Want to enjoy a great soprano and a beautiful score? “My Fair Lady” is your show. Soaring dance? Try “West Side Story.” Tasteless laughs? You can’t do better than “The Book of Mormon.”
But for “Beauty and the Beast,” which opens in a new production Friday at Chanhassen Dinner Theatres, it’s the costume shop’s turn to step up and take a bow.
There is Mrs. Potts, the cook-cum-teapot; Lumiere, a valet lit up as a candelabra, and Madame de la Grande Bouche, the stuffy chest of drawers who was once a grand opera diva. Then we have knives, forks, spoons, sugar bowls, creamers, Champagne bottles and glasses, all dancing on a stage set cocked ever so slightly to the surreal.
Chanhassen did the show 11 years ago, with a design that leaned on Jean Cocteau’s 1946 film version of the fairy tale — a dark and beautifully strange departure from the dazzling, bright cartoon colors of the 1991 Disney movie that spawned the Broadway musical. Costume designer Rich Hamson and set designer Nayna Ramey again will evoke the gargoyles, the disembodied arms and permeable marble slabs that can suddenly take life.
You’d think Chanhassen could recycle costumes from its 2005 production, but “we rented out the old show so much that it’s too beat up to use anymore,” said Hamson. “Some of the Champagne glasses did make it, though.”
Beyond that, this production has a different color scheme (gold, silver and white) and more definition in the costumes and scenery.
The dancing forks, for example, have more three-dimensional heft. The gargoyles, who were painted into the background last time, have been remade as human sculptures with grotesque rubber masks.
“It’s a fairy tale,” Hamson reminded a visitor to the costume shop.
“There’s a whimsy,” said actor Michael Gruber, who for this show is trading the spotlight for a seat behind a sewing machine. “The costumes have this sense of humor, in a sophisticated way.”
It is unusual for an actor to work in the costume shop, but Hamson said Gruber has great ability behind the scenes.
“I knew he had an eye and a skill for this,” Hamson said.
“Beauty and the Beast” is not the biggest show Hamson has costumed at Chanhassen. He oversaw 120 pieces in “Hello, Dolly!”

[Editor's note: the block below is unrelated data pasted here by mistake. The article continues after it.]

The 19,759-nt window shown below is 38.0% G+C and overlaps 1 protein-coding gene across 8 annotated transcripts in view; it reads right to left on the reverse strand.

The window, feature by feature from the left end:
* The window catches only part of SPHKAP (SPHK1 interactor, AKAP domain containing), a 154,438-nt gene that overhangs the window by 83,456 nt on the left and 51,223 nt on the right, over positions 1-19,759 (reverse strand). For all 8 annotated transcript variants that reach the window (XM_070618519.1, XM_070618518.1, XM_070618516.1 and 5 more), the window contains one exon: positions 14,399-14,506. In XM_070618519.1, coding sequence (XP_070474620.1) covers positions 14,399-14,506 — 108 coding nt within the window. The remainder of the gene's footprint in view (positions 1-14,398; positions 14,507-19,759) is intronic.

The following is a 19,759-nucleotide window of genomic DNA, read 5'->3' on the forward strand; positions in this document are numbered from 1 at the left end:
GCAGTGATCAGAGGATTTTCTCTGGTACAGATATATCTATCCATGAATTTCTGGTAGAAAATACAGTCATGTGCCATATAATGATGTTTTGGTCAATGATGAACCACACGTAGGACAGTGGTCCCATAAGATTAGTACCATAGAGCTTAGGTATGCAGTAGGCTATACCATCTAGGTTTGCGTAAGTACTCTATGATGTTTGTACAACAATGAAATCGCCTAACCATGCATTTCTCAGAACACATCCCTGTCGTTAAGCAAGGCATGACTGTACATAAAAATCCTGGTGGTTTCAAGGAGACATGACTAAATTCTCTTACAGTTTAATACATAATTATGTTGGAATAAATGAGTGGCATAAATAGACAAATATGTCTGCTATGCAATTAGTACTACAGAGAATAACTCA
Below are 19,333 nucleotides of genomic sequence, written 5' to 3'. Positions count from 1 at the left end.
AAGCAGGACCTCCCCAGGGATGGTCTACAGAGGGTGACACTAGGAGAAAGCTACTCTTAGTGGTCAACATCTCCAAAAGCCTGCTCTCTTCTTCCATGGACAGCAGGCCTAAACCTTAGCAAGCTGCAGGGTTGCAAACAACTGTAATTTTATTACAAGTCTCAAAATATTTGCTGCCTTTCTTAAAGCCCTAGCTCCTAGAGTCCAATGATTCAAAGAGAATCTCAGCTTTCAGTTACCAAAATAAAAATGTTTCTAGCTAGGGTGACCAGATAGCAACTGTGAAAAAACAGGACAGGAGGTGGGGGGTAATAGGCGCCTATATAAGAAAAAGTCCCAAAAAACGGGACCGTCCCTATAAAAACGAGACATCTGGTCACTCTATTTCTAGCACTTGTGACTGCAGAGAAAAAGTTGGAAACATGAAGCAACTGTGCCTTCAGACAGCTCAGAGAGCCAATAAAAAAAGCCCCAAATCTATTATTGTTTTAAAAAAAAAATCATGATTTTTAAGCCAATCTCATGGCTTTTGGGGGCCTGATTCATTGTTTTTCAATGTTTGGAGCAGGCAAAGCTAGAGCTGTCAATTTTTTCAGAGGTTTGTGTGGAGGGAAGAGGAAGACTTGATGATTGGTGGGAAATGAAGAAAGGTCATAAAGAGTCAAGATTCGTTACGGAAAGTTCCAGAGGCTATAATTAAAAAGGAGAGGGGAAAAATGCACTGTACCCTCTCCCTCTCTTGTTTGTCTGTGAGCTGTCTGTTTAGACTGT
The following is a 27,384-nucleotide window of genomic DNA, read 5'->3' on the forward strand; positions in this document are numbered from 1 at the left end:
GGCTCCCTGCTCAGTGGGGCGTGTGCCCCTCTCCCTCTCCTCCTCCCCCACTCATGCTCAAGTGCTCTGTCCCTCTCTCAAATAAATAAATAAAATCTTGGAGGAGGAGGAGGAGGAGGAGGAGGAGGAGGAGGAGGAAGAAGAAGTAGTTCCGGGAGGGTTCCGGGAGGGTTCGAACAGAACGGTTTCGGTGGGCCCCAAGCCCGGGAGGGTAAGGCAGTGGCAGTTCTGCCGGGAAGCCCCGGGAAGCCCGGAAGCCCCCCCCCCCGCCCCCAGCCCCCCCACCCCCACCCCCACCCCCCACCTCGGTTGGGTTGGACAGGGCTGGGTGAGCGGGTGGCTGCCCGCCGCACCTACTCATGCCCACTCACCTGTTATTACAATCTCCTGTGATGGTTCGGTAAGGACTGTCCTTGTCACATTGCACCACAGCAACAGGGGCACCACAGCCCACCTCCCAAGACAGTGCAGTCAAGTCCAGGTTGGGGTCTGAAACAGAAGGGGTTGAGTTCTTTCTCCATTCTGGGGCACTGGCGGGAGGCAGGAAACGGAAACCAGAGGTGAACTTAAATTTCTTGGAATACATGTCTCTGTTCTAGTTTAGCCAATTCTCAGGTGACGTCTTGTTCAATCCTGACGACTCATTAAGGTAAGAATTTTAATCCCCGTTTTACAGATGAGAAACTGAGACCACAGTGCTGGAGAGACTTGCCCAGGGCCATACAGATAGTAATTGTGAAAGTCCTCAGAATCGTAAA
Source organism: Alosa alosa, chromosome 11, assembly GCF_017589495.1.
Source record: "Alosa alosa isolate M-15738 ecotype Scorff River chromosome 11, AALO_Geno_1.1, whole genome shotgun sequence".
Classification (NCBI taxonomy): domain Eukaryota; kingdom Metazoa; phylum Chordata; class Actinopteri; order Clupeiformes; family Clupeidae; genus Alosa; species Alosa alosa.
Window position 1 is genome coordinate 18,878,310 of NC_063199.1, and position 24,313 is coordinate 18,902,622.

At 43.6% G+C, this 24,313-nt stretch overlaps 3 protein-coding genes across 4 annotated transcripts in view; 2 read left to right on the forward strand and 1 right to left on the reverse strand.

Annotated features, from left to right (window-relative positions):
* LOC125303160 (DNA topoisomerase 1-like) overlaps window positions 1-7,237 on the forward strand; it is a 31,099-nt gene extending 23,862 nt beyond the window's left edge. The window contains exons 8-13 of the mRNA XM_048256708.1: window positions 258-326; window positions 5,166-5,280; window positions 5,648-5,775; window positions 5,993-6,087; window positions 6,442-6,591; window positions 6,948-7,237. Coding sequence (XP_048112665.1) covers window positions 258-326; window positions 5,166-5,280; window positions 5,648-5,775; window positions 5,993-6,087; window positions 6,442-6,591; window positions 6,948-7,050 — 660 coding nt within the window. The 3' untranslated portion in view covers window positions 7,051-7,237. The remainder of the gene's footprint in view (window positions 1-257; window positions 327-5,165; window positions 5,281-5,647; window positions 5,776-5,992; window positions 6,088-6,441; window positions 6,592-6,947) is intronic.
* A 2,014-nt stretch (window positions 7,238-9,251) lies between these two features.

This show, however, is far more complex, with costumes that require sculptural construction using cardboard, metal, insulation foam, layers of fabric, paint and electronics.
Gruber showed off a rubber latex chest piece with a reptilian look.
Hamson and his crew scour thrift shops, hardware stores, fabric stores and Home Depot for the raw materials needed to build a show.
“One piece of fabric can inspire an entire show,” said Hamson, who prefers a show’s design to unfold organically — subject to change along the way, rather than hold to a rigid template.
Gruber, Nanci Aeilts and the others toiling in the basement wardrobe rooms are part seamstresses, part parents putting together a project for the sixth-grade science fair.
Aeilts showed off the small motors that drive spinning plates worn on the backs of actors.
“I worked with a fella at Hub Hobby on customizing the motor,” she said.
The other day she was monkeying with a lighting mechanism stuck into the foam candle head of Lumiere — trying to figure out how the actor could work the switch.
With a limited budget, Hamson’s crew works under intense pressure for a short period. He, set designer Ramey and director Michael Brindisi met months ago. Ramey came up with palettes shaded toward autumnal hues and located the show in the 17th century.
Hamson makes drawings and will even construct a piece or two to allow Brindisi and choreographer Tam Kangas Erickson to test whether actors have sufficient room to move.
“The salt and pepper shakers are very structural at the bottom,” Hamson said. “So we have to make sure that won’t inhibit movement.”
Costumers recognize that their work must reinforce the storytelling of a play. Belle, for instance, is almost always dressed in blue with gold trim. The Beast is subdued in color and clad in ragged outfits. Gaston, Belle’s egotistical suitor, wears the stitched leather vest that’s iconic for a muscular character.
“Rich always has so many ideas,” Aeilts said of Hamson.
“Yes, sometimes too many ideas,” he replied.
For this show, can you have too many ideas?
Beauty and the Beast
What: Music by Alan Menken, lyrics by Howard Ashman and Tim Rice, book by Linda Woolverton. Directed by Michael Brindisi.
When: 6 p.m. dinner/8 p.m. show Tue.-Sat., 4:30/ 6:30 p.m. Sun. Matinees on Wed., Sat. Ends Sept. 24.
Where: 501 W. 78th St., Chanhassen.
Tickets: $49-$85. 952-934-1525, chanhassendt.com.